Stuntman says he doubled for Jackie Chan
A Hong Kong stuntman has said that he's doubled for Jackie Chan, sparking discussion about the action star's reputation of performing his own daredevil moves.
A spokesman for Chan said Wednesday that the actor uses a stunt double on Hollywood productions because of insurance reasons but he that still performs his own stunts when making movies in Hong Kong.
Stuntman Bruce Law said in his Chinese-language blog that he's doubled for stars including Chan, Chow Yun-fat, former Bond girl Michelle Yeoh and veteran Hong Kong actor Andy Lau.
He did not say in which movie he doubled for Chan.
The blog entry has sparked Chinese media coverage exploring if Chan isn't as daring as his reputation suggests.
Law himself has tried to play down his comments, saying in a second blog entry, "Everyone uses stunt doubles. What's so surprising about it?"
A spokesman for Chan, Solon So, told The Associated Press in a phone interview Chan uses a stunt double in Hollywood because of insurance restrictions but rarely does so when shooting in Hong Kong.
"Hollywood movies don't let you perform moves that are too dangerous. They have insurance coverage. There are safety consultants," So said.
Law agreed with So's observations in his blog.
"Sometimes it's not a matter of whether an actor can perform a stunt but rather the movie company isn't willing to take the risk. Once an actor is hurt, the movie has to stop shooting and the financial loss is great," Law said.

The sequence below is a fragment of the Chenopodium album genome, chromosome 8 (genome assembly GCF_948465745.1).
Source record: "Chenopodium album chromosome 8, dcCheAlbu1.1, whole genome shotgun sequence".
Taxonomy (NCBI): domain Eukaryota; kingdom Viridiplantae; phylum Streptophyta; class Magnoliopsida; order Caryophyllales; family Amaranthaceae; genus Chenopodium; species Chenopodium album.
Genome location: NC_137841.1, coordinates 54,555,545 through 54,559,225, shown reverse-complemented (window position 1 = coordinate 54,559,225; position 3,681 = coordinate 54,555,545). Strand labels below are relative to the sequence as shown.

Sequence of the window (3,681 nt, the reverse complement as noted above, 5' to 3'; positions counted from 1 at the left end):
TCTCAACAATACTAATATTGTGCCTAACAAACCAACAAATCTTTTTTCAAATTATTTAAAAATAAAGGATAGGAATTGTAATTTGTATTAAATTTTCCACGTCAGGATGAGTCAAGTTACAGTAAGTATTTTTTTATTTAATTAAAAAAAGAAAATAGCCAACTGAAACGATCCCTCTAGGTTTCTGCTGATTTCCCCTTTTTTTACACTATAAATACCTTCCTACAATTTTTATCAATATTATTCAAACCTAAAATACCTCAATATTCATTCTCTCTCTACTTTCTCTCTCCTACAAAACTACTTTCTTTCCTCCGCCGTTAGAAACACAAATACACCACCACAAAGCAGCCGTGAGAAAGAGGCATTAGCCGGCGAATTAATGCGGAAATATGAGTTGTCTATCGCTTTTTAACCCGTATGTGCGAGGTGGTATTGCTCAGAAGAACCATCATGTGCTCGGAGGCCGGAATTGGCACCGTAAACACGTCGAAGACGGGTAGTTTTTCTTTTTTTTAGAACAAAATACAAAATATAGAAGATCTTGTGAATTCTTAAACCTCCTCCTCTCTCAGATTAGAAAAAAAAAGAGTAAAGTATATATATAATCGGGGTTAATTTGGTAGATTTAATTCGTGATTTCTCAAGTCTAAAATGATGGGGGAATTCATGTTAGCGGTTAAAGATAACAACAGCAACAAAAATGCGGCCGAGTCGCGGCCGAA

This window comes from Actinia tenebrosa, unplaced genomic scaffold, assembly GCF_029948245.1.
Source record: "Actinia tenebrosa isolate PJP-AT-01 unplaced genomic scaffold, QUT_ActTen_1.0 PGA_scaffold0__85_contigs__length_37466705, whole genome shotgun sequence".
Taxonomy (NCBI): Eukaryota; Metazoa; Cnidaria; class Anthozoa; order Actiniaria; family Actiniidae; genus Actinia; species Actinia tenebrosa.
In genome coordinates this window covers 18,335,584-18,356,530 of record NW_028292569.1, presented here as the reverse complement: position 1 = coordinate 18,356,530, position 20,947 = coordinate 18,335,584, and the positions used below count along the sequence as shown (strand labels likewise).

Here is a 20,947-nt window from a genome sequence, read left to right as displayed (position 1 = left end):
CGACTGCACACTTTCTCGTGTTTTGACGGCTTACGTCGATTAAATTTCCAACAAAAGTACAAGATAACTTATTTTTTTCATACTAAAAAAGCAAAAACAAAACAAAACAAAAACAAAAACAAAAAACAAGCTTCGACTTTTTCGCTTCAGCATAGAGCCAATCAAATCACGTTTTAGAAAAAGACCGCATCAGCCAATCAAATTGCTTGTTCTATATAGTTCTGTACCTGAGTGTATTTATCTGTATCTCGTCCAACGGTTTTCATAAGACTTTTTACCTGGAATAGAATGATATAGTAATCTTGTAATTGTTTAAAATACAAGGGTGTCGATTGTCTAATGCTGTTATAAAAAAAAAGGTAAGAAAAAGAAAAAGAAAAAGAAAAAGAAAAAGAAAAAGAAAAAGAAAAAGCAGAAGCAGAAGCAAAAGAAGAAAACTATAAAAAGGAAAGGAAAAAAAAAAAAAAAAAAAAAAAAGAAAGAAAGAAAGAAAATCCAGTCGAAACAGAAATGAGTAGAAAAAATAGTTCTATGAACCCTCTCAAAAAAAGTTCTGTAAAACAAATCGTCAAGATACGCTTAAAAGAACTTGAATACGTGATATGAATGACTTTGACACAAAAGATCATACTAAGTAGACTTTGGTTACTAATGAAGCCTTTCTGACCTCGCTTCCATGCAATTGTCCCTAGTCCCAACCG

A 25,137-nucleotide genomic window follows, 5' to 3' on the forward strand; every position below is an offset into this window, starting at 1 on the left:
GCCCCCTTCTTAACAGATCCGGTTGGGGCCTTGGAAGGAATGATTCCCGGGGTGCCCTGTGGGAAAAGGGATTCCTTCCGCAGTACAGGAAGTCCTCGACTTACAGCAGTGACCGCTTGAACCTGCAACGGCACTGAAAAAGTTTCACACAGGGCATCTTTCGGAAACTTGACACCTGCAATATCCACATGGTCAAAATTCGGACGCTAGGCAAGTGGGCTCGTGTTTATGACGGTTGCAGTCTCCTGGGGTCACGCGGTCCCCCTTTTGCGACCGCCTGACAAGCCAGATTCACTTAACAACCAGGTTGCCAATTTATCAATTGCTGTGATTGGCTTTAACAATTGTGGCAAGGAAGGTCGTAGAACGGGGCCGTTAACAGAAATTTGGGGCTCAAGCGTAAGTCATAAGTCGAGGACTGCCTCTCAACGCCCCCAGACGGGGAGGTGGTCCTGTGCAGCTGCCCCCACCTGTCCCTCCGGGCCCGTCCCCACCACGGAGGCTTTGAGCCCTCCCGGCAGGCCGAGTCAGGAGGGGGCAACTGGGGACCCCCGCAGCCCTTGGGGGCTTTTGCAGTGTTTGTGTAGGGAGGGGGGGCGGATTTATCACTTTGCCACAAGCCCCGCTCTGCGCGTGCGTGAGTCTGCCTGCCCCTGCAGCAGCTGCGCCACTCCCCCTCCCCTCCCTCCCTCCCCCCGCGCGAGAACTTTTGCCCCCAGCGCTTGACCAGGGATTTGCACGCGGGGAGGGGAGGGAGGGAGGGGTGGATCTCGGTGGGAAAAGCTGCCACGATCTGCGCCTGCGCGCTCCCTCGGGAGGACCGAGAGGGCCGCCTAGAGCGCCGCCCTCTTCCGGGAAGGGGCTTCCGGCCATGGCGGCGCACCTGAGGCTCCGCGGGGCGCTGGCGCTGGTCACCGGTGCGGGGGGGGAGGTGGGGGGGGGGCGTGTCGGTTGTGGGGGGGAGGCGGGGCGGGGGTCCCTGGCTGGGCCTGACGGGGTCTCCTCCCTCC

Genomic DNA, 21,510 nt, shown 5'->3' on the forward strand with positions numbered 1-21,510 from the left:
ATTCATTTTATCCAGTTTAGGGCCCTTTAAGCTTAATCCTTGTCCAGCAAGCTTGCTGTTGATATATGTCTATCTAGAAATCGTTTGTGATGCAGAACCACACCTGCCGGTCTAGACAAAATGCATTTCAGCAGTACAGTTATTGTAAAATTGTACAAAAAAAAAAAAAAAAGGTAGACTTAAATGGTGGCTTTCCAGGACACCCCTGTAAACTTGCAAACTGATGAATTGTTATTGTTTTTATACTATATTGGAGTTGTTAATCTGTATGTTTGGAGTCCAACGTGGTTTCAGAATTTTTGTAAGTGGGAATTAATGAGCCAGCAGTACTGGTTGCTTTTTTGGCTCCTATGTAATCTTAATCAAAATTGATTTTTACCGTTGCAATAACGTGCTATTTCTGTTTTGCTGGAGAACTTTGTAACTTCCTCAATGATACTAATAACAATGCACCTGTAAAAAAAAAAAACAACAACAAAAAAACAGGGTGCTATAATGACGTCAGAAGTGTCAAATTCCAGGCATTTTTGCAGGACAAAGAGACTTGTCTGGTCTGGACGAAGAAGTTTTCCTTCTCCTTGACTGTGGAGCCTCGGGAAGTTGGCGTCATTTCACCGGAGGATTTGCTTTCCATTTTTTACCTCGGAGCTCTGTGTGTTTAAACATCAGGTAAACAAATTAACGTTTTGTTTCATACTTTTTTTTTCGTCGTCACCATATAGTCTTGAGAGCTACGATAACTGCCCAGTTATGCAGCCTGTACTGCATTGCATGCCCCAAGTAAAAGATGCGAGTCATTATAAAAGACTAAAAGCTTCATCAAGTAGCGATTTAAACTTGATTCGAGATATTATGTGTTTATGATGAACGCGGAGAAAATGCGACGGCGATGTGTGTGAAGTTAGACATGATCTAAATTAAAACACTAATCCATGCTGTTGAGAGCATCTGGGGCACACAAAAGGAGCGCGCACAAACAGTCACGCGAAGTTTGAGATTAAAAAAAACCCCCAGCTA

Trained in Peking Opera, Chan is known for his acrobatic fighting moves and bold stunts.
In "Project A," he falls from a clock tower, plunging through two awnings before hitting the ground. In "Police Story" he latches onto a bus with the handle of an umbrella and manages to climb onto the vehicle.
In his recent Chinese-language movie "Rob-B-Hood," Chan cascades down a series of air conditioners jutting out from a tall building.
The stunts have left him with many injuries. Chan told the AP in an interview in 2005 he usually suffers from pains in his waist, knees and shoulders when he wakes up.
In an interview published on his Web site last year, Chan expressed frustration with safety rules in the U.S. film industry, where he has made movies like "Shanghai Noon," "The Tuxedo" and "Rush Hour."
"I know that they want to make sure that I'm safe when I do my stunts, but sometimes they insist that I use protective gear for even simple things, and that is frustrating. It takes so much time," Chan said in the interview.